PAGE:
How We Trigger Avalanches to Make Our Roads Safer for Travellers
The snow falls thick and fast, and the mountain slopes become more and more unstable. Is it enough to set off an avalanche? Luckily, if you’re driving the mountain passes in B.C., you don’t really have to worry about it, because our avalanche and weather folks are on the job 24-hours a day to keep you safe on your travels.
Apart from constantly monitoring the snow conditions, an important part of their routine is actually setting off avalanches. If a slope is unstable and they think an avalanche could impact the road, they’ll close off the affected section of highway, trigger an avalanche, clean up the mess, and to top it all off, they’ll usually have the route open again in just a few hours.
There are a number of techniques our avalanche technicians use to get the snow moving. The most common is using a helicopter to drop explosive charges. The challenge is knowing where and when to apply explosives to the snowpack. This is where our technicians excel, as they are highly successful in getting good results with their control work. That ultimately translates to safe highways with minimal closure times.
Our crews also use a variety of remote avalanche control devices that can be controlled with a computer from within a vehicle or office. The most common remote device we use is called a Gaz-ex Exploder. It does just what it sounds like it should. It uses gas (a mixture of propane and oxygen) to make explosions that impact the snow surface with the equivalent force of 10-20 kg of TNT (depending on the size of the exploder).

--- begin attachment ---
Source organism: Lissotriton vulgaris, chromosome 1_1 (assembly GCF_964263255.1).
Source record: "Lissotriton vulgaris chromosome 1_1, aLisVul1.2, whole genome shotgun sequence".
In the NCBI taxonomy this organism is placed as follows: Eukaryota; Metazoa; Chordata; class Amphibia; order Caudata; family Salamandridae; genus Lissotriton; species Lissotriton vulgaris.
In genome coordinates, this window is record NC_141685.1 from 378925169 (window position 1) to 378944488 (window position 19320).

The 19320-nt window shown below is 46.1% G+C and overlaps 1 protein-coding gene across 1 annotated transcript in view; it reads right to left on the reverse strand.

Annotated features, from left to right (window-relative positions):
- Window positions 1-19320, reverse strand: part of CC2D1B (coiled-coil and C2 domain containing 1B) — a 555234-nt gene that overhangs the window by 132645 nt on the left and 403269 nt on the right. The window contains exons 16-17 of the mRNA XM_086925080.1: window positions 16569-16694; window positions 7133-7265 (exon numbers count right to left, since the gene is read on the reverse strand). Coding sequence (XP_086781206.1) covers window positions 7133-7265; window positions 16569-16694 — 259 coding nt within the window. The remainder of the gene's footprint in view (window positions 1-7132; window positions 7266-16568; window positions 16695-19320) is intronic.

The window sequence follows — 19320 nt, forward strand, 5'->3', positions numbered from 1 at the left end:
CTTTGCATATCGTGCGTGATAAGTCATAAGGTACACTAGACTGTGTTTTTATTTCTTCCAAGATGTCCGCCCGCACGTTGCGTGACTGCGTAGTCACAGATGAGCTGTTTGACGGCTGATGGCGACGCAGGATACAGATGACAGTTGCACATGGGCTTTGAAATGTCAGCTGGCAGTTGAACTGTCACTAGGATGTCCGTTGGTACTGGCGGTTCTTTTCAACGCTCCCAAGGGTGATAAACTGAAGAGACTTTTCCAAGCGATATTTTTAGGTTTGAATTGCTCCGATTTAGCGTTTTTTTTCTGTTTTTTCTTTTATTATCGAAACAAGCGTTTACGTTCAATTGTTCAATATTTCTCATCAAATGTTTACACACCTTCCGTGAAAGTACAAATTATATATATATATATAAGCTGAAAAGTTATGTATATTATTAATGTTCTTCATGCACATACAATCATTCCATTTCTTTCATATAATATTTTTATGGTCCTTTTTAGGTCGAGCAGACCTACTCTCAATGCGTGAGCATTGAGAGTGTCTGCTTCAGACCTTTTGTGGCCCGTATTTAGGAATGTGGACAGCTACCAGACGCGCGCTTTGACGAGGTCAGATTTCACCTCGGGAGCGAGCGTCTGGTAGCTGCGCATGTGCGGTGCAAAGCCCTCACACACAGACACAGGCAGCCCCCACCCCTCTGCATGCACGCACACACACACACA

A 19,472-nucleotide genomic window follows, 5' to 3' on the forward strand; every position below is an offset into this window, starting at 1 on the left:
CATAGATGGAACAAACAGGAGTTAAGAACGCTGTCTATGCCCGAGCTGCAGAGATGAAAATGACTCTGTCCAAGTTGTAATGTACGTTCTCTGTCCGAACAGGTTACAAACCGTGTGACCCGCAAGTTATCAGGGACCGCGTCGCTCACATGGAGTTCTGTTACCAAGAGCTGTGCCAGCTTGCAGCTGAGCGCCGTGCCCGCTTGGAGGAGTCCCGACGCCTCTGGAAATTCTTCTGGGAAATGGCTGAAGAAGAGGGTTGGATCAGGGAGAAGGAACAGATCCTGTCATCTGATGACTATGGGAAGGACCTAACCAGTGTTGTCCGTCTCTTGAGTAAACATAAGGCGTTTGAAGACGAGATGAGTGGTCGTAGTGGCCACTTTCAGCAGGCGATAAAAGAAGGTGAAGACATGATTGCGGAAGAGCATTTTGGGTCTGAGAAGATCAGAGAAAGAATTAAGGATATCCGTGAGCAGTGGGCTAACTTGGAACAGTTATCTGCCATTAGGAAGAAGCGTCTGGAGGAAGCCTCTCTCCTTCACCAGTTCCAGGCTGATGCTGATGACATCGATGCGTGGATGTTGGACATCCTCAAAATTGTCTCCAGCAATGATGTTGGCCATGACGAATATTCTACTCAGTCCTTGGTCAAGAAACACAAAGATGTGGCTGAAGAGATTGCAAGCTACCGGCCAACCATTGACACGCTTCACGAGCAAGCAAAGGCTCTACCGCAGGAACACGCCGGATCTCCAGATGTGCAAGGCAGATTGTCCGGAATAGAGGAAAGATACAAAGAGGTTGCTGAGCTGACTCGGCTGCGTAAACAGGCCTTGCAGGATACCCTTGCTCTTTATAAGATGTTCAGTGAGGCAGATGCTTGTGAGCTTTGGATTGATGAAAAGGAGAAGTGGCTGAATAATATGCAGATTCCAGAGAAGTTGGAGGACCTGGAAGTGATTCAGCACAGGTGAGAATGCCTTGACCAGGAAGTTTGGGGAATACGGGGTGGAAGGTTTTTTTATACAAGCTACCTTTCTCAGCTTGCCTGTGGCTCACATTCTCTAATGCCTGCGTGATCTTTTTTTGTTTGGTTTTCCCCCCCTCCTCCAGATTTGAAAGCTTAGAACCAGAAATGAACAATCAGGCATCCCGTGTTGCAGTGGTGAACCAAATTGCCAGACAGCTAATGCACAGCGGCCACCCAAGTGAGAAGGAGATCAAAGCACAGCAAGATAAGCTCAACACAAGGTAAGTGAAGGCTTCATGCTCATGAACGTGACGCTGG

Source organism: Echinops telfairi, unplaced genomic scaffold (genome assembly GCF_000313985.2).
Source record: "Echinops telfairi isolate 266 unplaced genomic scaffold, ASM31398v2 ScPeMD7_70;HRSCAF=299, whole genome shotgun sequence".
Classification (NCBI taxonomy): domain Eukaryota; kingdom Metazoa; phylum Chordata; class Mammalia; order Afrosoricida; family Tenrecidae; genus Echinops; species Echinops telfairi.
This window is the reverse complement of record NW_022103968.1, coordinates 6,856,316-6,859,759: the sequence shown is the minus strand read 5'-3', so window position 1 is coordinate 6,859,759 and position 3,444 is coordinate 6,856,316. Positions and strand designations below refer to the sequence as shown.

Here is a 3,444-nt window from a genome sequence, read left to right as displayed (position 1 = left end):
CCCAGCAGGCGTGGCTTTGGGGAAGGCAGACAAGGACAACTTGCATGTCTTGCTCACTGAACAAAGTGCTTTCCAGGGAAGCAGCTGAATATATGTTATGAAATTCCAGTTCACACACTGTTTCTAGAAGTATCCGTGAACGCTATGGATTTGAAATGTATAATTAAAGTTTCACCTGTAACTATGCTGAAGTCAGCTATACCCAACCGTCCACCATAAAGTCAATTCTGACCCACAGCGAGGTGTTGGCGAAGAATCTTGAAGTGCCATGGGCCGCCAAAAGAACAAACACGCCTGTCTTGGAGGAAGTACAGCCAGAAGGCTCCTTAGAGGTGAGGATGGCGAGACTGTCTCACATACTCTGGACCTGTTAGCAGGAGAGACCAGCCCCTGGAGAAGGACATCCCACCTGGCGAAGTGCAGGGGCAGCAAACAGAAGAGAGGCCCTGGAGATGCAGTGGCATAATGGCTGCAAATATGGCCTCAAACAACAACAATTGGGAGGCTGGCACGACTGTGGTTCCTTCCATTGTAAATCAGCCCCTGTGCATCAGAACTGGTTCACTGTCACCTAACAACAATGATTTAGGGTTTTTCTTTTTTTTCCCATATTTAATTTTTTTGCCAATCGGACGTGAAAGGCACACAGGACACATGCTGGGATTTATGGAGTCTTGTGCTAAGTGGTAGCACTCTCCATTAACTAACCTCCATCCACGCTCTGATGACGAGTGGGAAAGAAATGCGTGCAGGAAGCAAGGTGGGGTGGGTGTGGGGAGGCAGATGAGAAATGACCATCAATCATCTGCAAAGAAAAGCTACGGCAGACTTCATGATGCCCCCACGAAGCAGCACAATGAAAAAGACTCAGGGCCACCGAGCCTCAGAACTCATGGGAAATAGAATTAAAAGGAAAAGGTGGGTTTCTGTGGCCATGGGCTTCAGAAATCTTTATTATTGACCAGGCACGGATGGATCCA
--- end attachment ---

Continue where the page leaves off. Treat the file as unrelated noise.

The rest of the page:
The unit looks like a large pipe coming out of the ground with a hook at the end directed towards the snow surface. As with real-estate, location is everything. Gaz-ex units are actually built directly within the start zone of avalanche paths. That way, they provide the best chance of releasing unstable snow around them when activated.
Another tool we’ve started using lately is called a Daisy Bell, which is kind of like a portable Gazex Exploder. It looks like a large bell suspended from a helicopter, and it can be flown easily wherever it’s needed to trigger a slide. It’s faster and cheaper than dropping charges from a helicopter, and we’ll likely be using them a lot more in the future.
Another remote avalanche control device used in the Provincial Avalanche Program is a device called an Avalanche Guard. It consists of a large metal cabinet attached to the top of a tower. Built to high safety and security standards, each cabinet is loaded with explosives that projected out of a tube into target locations of an avalanche path.
It’s all part of a day’s work for our highly trained avalanche technician who take great pride in providing the utmost of safety for those who work and travel on our highway network. Besides the enhanced safety these types of avalanche control methods provide, they also serve to reduce the duration of interruptions in the flow of traffic.